Author(s): John Jacob Kaag
The epic wisdom contained in a lost library helps the author turn his life aroundIn "American Philosophy," John Kaag--a disillusioned philosopher at sea in his marriage and career--stumbles upon a treasure trove of rare books on an old estate in the hinterlands of New Hampshire that once belonged to the Harvard philosopher William Ernest Hocking. The library includes notes from Whitman, inscriptions from Frost, and first editions of Hobbes, Descartes, and Kant. As he begins to catalog and preserve these priceless books, Kaag rediscovers the very tenets of American philosophy--self-reliance, pragmatism, the transcendent--and sees them in a twenty-first-century context. Hocking was one of the last true giants of American philosophy. After studying under Harvard's Philosophical Four--William James, George Santayana, Josiah Royce, and George Herbert Palmer--he held the most prestigious chair at the university for the first three decades of the twentieth century. And when his teachers eventually died, he collected the great books from their libraries (filled with marginalia) and combined them with his own rare volumes at his family's estate. And there they remained for nearly eighty years, a time capsule of American thought.Part intellectual history, part memoir, "American Philosophy" is an invigorating investigation of American pragmatism and the wisdom that underlies a meaningful life.
The epic wisdom contained in a lost library helps the author turn his life around.
A compelling hybrid combining memoir, a dramatic narrative about saving an endangered rare book collection, and the intellectual history of philosophy . . . Throughout the book, the author deftly intertwines the narrative threads in a story perfect for book lovers and soul searchers alike. Kaag's lively prose, acute self-examination, unfolding romance, and instructive history of philosophy as a discipline make for a surprisingly absorbing book. "Kirkus Reviews "(starred review)"John Kaag is the closest thing we have to William James: a breathtakingly good prose stylist; philosophically and psychologically courageous, inventive and inspiring; ruthlessly honest; unsparing about the difficulties of love, intimacy and experience; and above all, human, in the most valuable and moral sense of the word." Clancy Martin"John Kaag s "American Philosophy: A Love Story" is one of the most entertaining guides to philosophical inquiry to come along in decades. Stumbling on the library of a long-forgotten Harvard professor abandoned on the great man s country estate, John Kaag examines the trove and finds himself communing with the likes of William James, Josiah Royce, and Ralph Waldo Emerson. Ideas may be Kaag s first love, but they bring him a flesh-and-blood Beatrice in this open-hearted account of a young man s second chance at a sentimental education." Megan Marshall Pulitzer Prize-winning author of "Margaret Fuller: A New American Life" Is life worth living? This is the age-old but forever timely question at the center of this remarkable and daring memoir. Part history of American philosophy, part personal narrative, "American Philosophy: A Love Story," takes us deeply into that 'epic love affair with wisdom' that is philosophy, but it does so through the wonderfully intimate lens of the author himself, a young and accomplished philosopher who has summoned the nerve to expose his flaws, his failures, his deepest doubts about it all, a rare act of creative courage and generosity that leads us to where the heart of true philosophy lies: to a deep and abiding sense of wonder. This is an absolutely stellar memoir." Andre Dubus III"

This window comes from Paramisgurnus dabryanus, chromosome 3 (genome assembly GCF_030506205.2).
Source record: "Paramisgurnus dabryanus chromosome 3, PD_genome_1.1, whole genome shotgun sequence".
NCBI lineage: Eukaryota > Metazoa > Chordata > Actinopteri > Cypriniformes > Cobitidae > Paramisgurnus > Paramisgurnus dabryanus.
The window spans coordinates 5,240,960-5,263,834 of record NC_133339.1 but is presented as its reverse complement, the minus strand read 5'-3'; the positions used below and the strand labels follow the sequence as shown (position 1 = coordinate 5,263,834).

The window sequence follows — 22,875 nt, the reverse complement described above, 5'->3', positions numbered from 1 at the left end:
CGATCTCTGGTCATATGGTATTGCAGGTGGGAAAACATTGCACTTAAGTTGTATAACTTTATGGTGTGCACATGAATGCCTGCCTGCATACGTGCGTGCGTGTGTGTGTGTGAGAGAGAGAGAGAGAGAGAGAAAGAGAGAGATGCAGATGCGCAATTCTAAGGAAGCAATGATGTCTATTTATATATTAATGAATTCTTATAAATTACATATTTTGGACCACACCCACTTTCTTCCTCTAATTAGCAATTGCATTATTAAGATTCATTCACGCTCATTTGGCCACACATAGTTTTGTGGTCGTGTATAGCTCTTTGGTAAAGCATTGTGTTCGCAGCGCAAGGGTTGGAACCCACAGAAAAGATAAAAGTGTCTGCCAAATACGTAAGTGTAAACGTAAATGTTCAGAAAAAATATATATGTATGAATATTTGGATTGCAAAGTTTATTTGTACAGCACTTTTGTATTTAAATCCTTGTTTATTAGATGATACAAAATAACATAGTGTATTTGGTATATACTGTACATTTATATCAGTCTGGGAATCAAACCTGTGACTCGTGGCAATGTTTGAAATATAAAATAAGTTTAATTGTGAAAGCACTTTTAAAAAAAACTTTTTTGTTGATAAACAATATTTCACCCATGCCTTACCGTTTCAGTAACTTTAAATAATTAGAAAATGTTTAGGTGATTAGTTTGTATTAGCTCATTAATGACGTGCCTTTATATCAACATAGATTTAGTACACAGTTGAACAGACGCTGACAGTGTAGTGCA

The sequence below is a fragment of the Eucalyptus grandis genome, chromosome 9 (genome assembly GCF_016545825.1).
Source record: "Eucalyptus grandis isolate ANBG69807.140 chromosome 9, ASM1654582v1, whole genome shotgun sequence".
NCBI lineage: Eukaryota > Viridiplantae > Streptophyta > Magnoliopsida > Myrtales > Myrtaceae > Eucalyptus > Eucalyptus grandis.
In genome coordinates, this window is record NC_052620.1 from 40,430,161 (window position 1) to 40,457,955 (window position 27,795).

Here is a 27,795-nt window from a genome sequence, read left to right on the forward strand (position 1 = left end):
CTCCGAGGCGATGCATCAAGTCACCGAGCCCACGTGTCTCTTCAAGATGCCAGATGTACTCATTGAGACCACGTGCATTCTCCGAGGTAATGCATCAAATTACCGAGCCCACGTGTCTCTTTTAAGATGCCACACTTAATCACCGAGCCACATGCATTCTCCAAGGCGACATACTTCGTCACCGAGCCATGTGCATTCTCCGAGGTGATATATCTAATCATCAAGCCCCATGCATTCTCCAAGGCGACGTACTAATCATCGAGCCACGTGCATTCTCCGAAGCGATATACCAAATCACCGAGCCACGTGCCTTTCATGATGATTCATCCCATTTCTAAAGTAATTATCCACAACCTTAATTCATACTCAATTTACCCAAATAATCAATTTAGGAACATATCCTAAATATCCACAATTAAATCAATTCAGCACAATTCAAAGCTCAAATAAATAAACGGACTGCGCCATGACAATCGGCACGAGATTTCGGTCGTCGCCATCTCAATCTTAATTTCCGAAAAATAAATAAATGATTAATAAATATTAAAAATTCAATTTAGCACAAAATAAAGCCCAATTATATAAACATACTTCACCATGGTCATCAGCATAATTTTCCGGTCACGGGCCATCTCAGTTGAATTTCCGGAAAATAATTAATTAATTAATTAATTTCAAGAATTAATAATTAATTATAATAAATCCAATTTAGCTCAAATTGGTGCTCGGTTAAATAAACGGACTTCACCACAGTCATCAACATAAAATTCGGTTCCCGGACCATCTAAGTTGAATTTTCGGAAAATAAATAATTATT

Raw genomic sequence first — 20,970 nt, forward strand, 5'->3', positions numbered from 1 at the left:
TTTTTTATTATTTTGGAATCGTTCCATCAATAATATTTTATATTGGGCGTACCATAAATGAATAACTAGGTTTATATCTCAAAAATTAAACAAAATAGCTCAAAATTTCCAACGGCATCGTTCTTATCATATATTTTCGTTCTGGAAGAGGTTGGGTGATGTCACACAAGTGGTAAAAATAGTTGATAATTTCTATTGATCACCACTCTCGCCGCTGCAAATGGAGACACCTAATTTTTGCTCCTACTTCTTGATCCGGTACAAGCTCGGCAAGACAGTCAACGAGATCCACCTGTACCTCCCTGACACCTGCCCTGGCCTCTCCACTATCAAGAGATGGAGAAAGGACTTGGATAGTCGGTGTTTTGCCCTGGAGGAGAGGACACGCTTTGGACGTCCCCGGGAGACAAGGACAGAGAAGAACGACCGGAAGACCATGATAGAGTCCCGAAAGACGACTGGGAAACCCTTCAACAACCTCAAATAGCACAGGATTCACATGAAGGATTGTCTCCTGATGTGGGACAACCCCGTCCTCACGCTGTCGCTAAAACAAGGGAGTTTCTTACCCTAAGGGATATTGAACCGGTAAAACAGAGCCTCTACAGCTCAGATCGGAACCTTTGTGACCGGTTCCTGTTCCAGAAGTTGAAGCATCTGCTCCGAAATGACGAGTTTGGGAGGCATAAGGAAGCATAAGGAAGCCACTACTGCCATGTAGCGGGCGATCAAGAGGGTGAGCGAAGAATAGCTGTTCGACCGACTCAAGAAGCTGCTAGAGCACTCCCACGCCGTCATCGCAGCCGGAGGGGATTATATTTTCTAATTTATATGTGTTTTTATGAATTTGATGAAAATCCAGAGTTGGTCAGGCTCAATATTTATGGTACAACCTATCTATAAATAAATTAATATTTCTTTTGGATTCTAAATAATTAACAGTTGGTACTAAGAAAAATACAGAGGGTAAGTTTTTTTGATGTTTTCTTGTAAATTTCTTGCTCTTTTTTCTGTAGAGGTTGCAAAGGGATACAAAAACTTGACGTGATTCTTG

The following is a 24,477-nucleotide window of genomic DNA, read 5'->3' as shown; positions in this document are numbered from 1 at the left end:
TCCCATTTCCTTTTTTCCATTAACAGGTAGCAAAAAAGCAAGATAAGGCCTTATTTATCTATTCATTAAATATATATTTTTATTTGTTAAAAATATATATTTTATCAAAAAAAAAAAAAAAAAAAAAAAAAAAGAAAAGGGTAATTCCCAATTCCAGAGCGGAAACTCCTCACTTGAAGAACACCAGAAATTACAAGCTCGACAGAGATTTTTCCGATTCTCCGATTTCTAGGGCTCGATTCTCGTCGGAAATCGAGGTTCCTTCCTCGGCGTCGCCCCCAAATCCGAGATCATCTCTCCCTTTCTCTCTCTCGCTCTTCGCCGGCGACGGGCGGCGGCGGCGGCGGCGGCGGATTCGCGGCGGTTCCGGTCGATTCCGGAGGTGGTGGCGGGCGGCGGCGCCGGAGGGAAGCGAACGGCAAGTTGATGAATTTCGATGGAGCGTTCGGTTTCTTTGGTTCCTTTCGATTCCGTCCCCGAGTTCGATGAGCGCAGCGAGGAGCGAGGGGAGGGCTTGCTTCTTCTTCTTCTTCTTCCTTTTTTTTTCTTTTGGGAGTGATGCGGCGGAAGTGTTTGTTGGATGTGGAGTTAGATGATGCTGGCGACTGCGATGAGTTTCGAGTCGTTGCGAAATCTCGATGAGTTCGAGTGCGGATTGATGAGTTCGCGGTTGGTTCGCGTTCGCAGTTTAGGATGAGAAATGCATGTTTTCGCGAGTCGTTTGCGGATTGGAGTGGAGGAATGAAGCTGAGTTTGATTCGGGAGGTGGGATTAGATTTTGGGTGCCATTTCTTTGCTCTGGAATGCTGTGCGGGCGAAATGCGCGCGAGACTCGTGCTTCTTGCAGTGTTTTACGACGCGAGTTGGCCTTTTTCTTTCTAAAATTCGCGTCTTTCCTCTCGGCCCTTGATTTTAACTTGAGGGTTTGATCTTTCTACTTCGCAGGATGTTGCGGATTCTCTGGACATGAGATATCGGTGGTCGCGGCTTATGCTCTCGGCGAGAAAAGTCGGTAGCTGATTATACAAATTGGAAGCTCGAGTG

John Kaag is a professor of philosophy at the University of Massachusetts, Lowell. He is the author of "Idealism, Pragmatism, and Feminism" (2011) and "Thinking Through the Imagination: Aesthetics in Human Cognition"(2014). His writing has appeared in" The" "New York Times," "Harper's Magazine," "The Christian Science Monitor," "The Chronicle of Higher Education," and many other publications.